A Summary of
Switch How to Change Things When Change is Hard
By: Chip Heath and Dan Heath
While not specifically directed at the concept of leadership, Chip & Dan Heath shared straightforward strategies for dealing with change and making it last. It’s a challenge often faced by leaders, whether you are leading a cross country team, a class of students or your own family. Making the change not only stick but have noticeable results is a skill worth learning. Written to include practical strategies enhanced by real life examples, the Heaths offer practical ways to address the changes in your life based on research compiled from a variety of disciplines including psychology and sociology. It’s one of my all time favourite audio books. The stories keep you engaged and help you to remember the key points.
The Heaths explain that everyone of us has two sides and use the comparison of a rider on an elephant to help you better understand how the brain works. The rider is the rational part and the elephant is the emotional response. In order to make change stick you need to get the rider and elephant going in the same direction. Chip and Dan Heath outlined three key parts to successful change. First, you must direct the rider. I was drawn to the research they shared that when we focus on the bright spots or what’s working, we begin to see more ways to make the change work. In short, focus on the positive examples. Yes we can learn from the negatives but research shows focusing on the positives will generate better results.
Second, you have to motivate the elephant. You will exhaust the rider if you don’t get them both going in the same direction. Willpower only lasts so long. The Heath’s noted several examples, but what stuck in my mind is that identities can change. What type of identity and growth mindset is linked to your team? The innovator identity of Brasilata stands out in my as a powerful example of how changing the mindset of your team can truly transform the long term results for the better. What type of growth mindset do you carry with you?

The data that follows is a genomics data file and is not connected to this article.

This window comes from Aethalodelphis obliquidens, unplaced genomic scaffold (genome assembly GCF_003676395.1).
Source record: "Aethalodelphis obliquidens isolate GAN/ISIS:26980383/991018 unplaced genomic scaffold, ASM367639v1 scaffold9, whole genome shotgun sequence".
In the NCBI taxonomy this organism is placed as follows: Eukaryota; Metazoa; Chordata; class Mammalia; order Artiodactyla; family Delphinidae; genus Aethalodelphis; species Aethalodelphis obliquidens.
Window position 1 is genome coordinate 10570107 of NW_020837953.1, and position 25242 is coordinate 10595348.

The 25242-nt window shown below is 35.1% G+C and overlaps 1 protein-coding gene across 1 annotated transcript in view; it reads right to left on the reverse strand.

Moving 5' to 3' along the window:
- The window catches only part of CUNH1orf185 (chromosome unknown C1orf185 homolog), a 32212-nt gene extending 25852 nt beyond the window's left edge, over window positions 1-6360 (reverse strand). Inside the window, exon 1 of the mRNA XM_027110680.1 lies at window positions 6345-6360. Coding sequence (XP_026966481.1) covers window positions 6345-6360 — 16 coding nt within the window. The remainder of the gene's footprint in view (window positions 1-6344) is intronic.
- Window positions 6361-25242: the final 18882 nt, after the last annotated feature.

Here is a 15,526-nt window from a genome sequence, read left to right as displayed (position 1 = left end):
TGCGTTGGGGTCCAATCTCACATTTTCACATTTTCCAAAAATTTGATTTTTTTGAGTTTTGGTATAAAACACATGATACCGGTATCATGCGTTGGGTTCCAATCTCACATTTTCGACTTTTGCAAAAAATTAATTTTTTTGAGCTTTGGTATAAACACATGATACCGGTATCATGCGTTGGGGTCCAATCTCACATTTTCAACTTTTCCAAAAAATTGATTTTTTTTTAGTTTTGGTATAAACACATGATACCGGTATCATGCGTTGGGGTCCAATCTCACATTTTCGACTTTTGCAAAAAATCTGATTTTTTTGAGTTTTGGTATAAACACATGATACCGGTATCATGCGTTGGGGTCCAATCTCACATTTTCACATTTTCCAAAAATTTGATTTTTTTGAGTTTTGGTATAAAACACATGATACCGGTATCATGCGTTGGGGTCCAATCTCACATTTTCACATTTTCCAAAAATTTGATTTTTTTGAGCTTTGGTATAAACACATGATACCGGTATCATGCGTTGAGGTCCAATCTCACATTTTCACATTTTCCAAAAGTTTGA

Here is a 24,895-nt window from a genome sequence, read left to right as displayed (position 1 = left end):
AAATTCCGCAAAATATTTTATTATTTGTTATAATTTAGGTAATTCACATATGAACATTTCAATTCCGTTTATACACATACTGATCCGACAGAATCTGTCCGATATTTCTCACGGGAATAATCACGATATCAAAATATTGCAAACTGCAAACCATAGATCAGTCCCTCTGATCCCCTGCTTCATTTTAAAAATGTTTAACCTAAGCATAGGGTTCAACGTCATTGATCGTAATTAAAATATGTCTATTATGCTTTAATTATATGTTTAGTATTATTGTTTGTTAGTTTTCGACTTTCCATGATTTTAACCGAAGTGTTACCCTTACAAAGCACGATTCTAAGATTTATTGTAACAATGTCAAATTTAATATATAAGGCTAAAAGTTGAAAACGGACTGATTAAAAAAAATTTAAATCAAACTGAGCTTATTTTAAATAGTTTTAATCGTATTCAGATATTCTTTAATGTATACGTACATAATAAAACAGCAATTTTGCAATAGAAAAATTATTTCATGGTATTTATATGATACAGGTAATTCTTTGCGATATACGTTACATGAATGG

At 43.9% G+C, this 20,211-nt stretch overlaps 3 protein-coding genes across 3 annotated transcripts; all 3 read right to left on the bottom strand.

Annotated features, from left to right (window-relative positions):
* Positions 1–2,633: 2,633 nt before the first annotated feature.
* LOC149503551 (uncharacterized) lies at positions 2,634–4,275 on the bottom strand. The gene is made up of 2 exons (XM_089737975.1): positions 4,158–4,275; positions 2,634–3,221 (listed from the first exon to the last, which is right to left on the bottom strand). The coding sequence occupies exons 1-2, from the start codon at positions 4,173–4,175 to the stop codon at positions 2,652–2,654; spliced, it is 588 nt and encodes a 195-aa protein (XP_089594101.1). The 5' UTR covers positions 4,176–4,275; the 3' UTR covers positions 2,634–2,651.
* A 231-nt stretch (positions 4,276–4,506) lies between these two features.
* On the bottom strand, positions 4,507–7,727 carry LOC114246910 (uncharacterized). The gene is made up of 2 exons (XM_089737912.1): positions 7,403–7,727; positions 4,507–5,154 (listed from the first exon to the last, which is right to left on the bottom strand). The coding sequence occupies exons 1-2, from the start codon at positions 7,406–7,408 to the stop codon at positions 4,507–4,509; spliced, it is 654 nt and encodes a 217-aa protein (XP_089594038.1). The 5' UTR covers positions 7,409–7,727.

Lastly, you have to shape the path. Do you realize that it’s not always the people that are the problem? The Heaths noted Lee Ross’s fundamental attribution error research that is our “inclination to attribute people’s behavior to the way they are rather than the situation they are in” (p. 180). If you tweak the environment, the situation, the context… how people respond changes.
It’s well worth the page turning read. The Heaths share big business, education and personal examples of how these strategies can make a difference. As with anything these research based suggestions aren’t a quick fix and you have to commit to leading the change; however, this book offers practical ways to reflect and shape the change happening around you. Whether or not you want to do the work is up to you.
- Leaders are often called upon to lead the change or implement the initiatives. Regardless of whether or not you are the president of the company or an employee, the skills you use to cope with change ripple out to those around you. The opportunity to build your toolbox and help others grow through change will change your relationship with others.
- As an educator, the strategies offered here are applicable within a classroom, school or division level; moreover, teaching your students to navigate change will be one of the most valuable skills they can take with them into their future.
- At heathbrothers.com you can register for a variety of free resources that highlight key aspects of the book including a summary pdf, workbooks and podcasts.
Heath, C., & Heath , D. (2010). Switch How to Change Things When Change is Hard. Toronto: Random House Canada.